North Elementary fourth grade students in Mrs. Friedrich's and Mr. Lewis's classrooms, through the generosity of the local Domino's and McDonald's, took part in a fun math activity during an afternoon in late November.
The classrooms set up a restaurant with the food donated from both local businesses. Students took turns selling and buying food from each restaurant.
"We used this lesson to help us apply our knowledge of fractions and decimals to real world situations," Friedrich said. "We're so thankful to Domino's and McDonald's for helping us out with this."
Students took turns being workers and patrons at the restaurant. Each student and staff member, who were patrons, were given a "debit" card with a $10 limit to purchase food. Principal Darin Doherty even stopped by to check things out and grab a quick snack!
South Elementary School's Star Pride PBIS held its annual Read a Thon fundraiser in November. Students raised more than $5,000 for Star Pride activities and incentives as well as for Star Pride shirts that the school's new students (kindergarten and any new to the district first graders) receive each year.
"We have Star Pride shirt dress up days each Wednesday. Star Pride activities and incentives paid for with these funds include our Star Pride Activity Day, Winter Bingo, assemblies, as well as school, classroom, and individual incentives throughout the year for demonstrating Star Pride in our school," South PBIS committee member, Stacy Abel, said. "This includes being safe, being responsible, and being respectful.
South's Read A Thon was held on November 23. The Star Pride Bear traveled from classroom to classroom throughout the day, as at least one classroom was engaged in reading activities throughout the entire day. That day was also South's "Read My Shirt" day in honor of the Read a Thon.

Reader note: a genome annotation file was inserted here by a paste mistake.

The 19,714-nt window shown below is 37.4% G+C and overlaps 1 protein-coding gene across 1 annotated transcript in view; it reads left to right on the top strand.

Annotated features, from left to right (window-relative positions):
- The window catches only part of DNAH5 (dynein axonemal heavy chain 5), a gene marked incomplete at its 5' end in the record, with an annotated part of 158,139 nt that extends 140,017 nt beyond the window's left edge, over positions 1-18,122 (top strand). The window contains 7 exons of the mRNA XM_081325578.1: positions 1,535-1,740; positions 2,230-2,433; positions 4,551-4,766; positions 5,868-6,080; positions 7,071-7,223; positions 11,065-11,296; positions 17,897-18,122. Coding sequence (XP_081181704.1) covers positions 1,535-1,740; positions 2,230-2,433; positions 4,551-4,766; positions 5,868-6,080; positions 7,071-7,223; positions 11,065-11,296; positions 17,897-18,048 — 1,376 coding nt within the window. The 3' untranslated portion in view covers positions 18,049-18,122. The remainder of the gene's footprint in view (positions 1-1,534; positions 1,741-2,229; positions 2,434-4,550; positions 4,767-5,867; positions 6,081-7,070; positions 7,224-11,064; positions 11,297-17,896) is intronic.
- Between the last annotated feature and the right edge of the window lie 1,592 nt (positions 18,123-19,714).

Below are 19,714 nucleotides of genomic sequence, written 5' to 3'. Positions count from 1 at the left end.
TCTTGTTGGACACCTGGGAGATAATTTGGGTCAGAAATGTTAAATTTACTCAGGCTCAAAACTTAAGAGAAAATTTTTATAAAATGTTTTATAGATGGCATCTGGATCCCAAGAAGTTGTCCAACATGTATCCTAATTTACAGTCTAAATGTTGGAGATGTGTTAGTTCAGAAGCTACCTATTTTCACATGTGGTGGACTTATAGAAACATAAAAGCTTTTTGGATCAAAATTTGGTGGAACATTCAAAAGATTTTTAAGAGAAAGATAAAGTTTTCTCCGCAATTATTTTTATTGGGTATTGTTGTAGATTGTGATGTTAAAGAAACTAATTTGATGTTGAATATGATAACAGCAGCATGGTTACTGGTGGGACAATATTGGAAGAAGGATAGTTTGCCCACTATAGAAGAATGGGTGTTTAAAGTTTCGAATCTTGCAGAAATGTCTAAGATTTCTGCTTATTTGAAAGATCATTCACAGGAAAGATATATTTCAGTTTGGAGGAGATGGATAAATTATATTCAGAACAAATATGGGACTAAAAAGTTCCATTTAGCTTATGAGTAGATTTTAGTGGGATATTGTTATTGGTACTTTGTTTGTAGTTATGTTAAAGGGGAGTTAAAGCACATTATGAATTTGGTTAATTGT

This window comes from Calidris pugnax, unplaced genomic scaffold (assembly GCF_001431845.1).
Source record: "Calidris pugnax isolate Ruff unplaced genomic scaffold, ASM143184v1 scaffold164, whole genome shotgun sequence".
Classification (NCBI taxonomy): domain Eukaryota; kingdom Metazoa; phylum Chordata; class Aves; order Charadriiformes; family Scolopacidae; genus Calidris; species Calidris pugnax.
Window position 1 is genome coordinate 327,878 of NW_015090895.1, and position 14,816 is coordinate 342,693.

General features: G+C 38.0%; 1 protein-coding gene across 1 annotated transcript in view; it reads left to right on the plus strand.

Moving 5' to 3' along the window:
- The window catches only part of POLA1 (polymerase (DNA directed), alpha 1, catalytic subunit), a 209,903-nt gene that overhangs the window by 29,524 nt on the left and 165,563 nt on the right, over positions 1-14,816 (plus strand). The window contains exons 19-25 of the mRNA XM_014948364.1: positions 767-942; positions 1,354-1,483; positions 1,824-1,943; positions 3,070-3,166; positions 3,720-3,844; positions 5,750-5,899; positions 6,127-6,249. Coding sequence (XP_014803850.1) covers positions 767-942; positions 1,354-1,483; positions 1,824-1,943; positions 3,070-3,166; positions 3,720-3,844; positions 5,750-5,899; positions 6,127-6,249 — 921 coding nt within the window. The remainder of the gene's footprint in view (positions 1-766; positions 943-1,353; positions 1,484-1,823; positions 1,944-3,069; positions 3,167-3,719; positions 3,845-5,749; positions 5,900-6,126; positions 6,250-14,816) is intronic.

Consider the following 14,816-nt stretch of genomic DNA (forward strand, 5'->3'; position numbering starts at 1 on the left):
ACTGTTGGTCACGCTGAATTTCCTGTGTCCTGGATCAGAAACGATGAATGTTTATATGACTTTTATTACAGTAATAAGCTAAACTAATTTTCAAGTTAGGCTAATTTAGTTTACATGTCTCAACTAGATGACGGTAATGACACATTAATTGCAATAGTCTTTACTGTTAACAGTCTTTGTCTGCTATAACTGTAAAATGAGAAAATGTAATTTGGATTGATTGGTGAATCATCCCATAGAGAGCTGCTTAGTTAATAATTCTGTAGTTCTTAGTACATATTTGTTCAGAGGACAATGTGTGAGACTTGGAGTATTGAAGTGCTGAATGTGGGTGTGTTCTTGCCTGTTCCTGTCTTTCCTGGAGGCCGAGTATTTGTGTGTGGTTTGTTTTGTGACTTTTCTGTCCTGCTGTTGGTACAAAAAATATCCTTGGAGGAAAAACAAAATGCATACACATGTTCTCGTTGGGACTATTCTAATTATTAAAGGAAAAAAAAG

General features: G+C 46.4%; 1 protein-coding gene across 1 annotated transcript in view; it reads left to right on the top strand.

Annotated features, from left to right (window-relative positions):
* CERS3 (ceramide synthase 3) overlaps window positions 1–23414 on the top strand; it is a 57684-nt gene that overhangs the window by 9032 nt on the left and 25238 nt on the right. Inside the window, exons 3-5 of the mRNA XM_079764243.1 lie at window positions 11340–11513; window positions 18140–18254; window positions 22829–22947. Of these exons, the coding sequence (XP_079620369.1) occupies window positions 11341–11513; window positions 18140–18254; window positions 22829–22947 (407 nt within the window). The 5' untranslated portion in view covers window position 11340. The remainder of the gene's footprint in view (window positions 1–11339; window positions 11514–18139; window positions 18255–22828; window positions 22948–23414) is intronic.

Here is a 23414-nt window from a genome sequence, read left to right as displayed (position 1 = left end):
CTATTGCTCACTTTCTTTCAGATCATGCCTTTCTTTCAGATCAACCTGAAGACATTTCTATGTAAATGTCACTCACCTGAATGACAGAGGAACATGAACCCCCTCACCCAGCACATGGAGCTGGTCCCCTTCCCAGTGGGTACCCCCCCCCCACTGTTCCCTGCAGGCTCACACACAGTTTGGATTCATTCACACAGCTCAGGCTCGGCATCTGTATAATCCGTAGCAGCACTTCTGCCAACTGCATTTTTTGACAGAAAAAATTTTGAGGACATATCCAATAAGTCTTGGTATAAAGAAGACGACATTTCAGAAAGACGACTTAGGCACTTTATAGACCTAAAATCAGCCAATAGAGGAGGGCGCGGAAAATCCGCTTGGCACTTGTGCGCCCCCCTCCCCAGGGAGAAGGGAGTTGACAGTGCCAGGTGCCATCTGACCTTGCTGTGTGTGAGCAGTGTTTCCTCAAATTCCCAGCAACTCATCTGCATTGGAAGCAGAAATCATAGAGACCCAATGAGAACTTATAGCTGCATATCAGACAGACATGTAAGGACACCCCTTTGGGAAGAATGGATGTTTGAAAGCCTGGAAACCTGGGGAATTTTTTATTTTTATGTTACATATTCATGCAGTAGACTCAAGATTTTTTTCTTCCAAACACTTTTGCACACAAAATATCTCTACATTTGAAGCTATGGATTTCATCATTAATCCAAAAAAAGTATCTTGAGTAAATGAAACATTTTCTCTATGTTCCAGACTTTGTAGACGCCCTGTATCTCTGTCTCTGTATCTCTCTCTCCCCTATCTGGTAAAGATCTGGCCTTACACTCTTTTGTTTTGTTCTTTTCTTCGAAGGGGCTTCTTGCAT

Kids in both buildings get the chance to take part in hands-on learning experiences
STEM (Science Technology Engineering & Math) students in Rachel Schweigert's classes at South Elementary and North Elementary have already been very busy with several class projects.
Schweigert spends the morning hours with students in grades 2-4 at North while moving over to South in the afternoon to work with Kindergarten and first grade students. The following is a summary of some of the work those students have been working on in her STEM classes to date.
Growth Mindset project
First grade STEM students started out the year learning about having a growth mindset, to prepare them for challenging engineering activities we will do later in the year, according to Schweigert.
"We read the book “The Magical Yet” together and talked about how we can use the word ‘yet' when we talk about our learning," she said.
The fourth graders were given a STEM challenge. They were tasked with stacking six cups into a pyramid without touching the cups with their hands.
"They were only given four pieces of string and a rubber band to use," Schweigert said. "Using teamwork, this group created a tool to use to pick up the cups."